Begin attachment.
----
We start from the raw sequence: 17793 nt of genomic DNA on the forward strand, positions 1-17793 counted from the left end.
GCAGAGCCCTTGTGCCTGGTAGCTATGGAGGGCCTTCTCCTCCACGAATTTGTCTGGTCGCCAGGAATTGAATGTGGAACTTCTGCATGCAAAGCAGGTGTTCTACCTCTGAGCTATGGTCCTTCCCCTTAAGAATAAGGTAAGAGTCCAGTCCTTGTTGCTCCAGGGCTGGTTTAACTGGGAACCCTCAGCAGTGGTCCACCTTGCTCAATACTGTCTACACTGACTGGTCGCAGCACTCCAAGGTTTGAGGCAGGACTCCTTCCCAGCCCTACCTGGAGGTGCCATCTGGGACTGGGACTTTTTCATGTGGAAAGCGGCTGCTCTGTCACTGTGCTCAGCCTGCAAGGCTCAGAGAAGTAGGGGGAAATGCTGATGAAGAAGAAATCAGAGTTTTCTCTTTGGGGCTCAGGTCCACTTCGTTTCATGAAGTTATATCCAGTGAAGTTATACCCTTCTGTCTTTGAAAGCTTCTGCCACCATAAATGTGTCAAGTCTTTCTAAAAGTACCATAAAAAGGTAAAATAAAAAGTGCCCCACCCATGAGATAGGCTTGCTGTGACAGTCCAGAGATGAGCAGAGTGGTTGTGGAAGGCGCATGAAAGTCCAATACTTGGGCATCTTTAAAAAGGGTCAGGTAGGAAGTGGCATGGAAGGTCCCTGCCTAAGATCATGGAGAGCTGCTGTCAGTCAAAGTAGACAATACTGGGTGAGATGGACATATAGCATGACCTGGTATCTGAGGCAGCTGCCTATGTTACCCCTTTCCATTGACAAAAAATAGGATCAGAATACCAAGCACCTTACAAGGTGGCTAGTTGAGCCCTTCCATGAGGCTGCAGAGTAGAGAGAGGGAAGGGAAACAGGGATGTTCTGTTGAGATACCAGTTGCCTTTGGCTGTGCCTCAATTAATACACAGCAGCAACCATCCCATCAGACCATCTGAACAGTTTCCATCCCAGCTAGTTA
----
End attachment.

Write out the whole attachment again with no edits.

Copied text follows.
We start from the raw sequence: 17793 nt of genomic DNA on the forward strand, positions 1-17793 counted from the left end.
GCAGAGCCCTTGTGCCTGGTAGCTATGGAGGGCCTTCTCCTCCACGAATTTGTCTGGTCGCCAGGAATTGAATGTGGAACTTCTGCATGCAAAGCAGGTGTTCTACCTCTGAGCTATGGTCCTTCCCCTTAAGAATAAGGTAAGAGTCCAGTCCTTGTTGCTCCAGGGCTGGTTTAACTGGGAACCCTCAGCAGTGGTCCACCTTGCTCAATACTGTCTACACTGACTGGTCGCAGCACTCCAAGGTTTGAGGCAGGACTCCTTCCCAGCCCTACCTGGAGGTGCCATCTGGGACTGGGACTTTTTCATGTGGAAAGCGGCTGCTCTGTCACTGTGCTCAGCCTGCAAGGCTCAGAGAAGTAGGGGGAAATGCTGATGAAGAAGAAATCAGAGTTTTCTCTTTGGGGCTCAGGTCCACTTCGTTTCATGAAGTTATATCCAGTGAAGTTATACCCTTCTGTCTTTGAAAGCTTCTGCCACCATAAATGTGTCAAGTCTTTCTAAAAGTACCATAAAAAGGTAAAATAAAAAGTGCCCCACCCATGAGATAGGCTTGCTGTGACAGTCCAGAGATGAGCAGAGTGGTTGTGGAAGGCGCATGAAAGTCCAATACTTGGGCATCTTTAAAAAGGGTCAGGTAGGAAGTGGCATGGAAGGTCCCTGCCTAAGATCATGGAGAGCTGCTGTCAGTCAAAGTAGACAATACTGGGTGAGATGGACATATAGCATGACCTGGTATCTGAGGCAGCTGCCTATGTTACCCCTTTCCATTGACAAAAAATAGGATCAGAATACCAAGCACCTTACAAGGTGGCTAGTTGAGCCCTTCCATGAGGCTGCAGAGTAGAGAGAGGGAAGGGAAACAGGGATGTTCTGTTGAGATACCAGTTGCCTTTGGCTGTGCCTCAATTAATACACAGCAGCAACCATCCCATCAGACCATCTGAACAGTTTCCATCCCAGCTAGTTA